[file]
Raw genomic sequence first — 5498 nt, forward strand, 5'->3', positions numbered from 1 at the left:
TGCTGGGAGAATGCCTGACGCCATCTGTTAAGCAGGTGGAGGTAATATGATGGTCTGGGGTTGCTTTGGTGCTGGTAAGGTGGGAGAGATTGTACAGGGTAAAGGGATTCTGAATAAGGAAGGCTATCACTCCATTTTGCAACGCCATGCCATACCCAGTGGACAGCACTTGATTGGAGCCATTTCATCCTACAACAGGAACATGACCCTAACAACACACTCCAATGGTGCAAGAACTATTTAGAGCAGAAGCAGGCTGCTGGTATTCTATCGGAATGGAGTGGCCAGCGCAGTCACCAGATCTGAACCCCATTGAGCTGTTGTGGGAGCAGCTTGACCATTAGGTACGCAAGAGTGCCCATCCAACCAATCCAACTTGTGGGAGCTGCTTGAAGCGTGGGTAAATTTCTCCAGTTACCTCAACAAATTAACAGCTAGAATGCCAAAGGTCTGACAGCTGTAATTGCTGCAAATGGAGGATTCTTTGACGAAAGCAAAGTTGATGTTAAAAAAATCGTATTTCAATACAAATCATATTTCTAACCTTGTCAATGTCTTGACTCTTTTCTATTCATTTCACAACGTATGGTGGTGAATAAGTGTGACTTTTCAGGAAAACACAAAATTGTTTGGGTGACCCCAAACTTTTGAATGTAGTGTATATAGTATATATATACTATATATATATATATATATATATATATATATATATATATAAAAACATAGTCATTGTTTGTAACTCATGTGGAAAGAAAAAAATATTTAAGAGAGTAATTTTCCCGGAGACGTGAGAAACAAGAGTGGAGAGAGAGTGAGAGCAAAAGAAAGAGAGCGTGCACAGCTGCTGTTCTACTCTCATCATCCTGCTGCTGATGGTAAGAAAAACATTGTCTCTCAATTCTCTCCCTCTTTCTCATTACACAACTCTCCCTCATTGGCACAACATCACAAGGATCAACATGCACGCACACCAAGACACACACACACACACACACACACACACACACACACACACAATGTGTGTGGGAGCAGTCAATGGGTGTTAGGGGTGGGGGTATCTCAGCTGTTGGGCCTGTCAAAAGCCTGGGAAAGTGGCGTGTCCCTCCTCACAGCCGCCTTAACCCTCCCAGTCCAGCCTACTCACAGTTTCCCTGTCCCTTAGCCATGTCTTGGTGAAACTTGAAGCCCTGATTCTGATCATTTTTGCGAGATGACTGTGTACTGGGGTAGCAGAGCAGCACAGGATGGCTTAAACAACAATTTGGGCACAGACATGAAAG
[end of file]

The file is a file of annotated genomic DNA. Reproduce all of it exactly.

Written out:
Raw genomic sequence first — 5498 nt, forward strand, 5'->3', positions numbered from 1 at the left:
TGCTGGGAGAATGCCTGACGCCATCTGTTAAGCAGGTGGAGGTAATATGATGGTCTGGGGTTGCTTTGGTGCTGGTAAGGTGGGAGAGATTGTACAGGGTAAAGGGATTCTGAATAAGGAAGGCTATCACTCCATTTTGCAACGCCATGCCATACCCAGTGGACAGCACTTGATTGGAGCCATTTCATCCTACAACAGGAACATGACCCTAACAACACACTCCAATGGTGCAAGAACTATTTAGAGCAGAAGCAGGCTGCTGGTATTCTATCGGAATGGAGTGGCCAGCGCAGTCACCAGATCTGAACCCCATTGAGCTGTTGTGGGAGCAGCTTGACCATTAGGTACGCAAGAGTGCCCATCCAACCAATCCAACTTGTGGGAGCTGCTTGAAGCGTGGGTAAATTTCTCCAGTTACCTCAACAAATTAACAGCTAGAATGCCAAAGGTCTGACAGCTGTAATTGCTGCAAATGGAGGATTCTTTGACGAAAGCAAAGTTGATGTTAAAAAAATCGTATTTCAATACAAATCATATTTCTAACCTTGTCAATGTCTTGACTCTTTTCTATTCATTTCACAACGTATGGTGGTGAATAAGTGTGACTTTTCAGGAAAACACAAAATTGTTTGGGTGACCCCAAACTTTTGAATGTAGTGTATATAGTATATATATACTATATATATATATATATATATATATATATATATATATATAAAAACATAGTCATTGTTTGTAACTCATGTGGAAAGAAAAAAATATTTAAGAGAGTAATTTTCCCGGAGACGTGAGAAACAAGAGTGGAGAGAGAGTGAGAGCAAAAGAAAGAGAGCGTGCACAGCTGCTGTTCTACTCTCATCATCCTGCTGCTGATGGTAAGAAAAACATTGTCTCTCAATTCTCTCCCTCTTTCTCATTACACAACTCTCCCTCATTGGCACAACATCACAAGGATCAACATGCACGCACACCAAGACACACACACACACACACACACACACACACACACACACACAATGTGTGTGGGAGCAGTCAATGGGTGTTAGGGGTGGGGGTATCTCAGCTGTTGGGCCTGTCAAAAGCCTGGGAAAGTGGCGTGTCCCTCCTCACAGCCGCCTTAACCCTCCCAGTCCAGCCTACTCACAGTTTCCCTGTCCCTTAGCCATGTCTTGGTGAAACTTGAAGCCCTGATTCTGATCATTTTTGCGAGATGACTGTGTACTGGGGTAGCAGAGCAGCACAGGATGGCTTAAACAACAATTTGGGCACAGACATGAAAG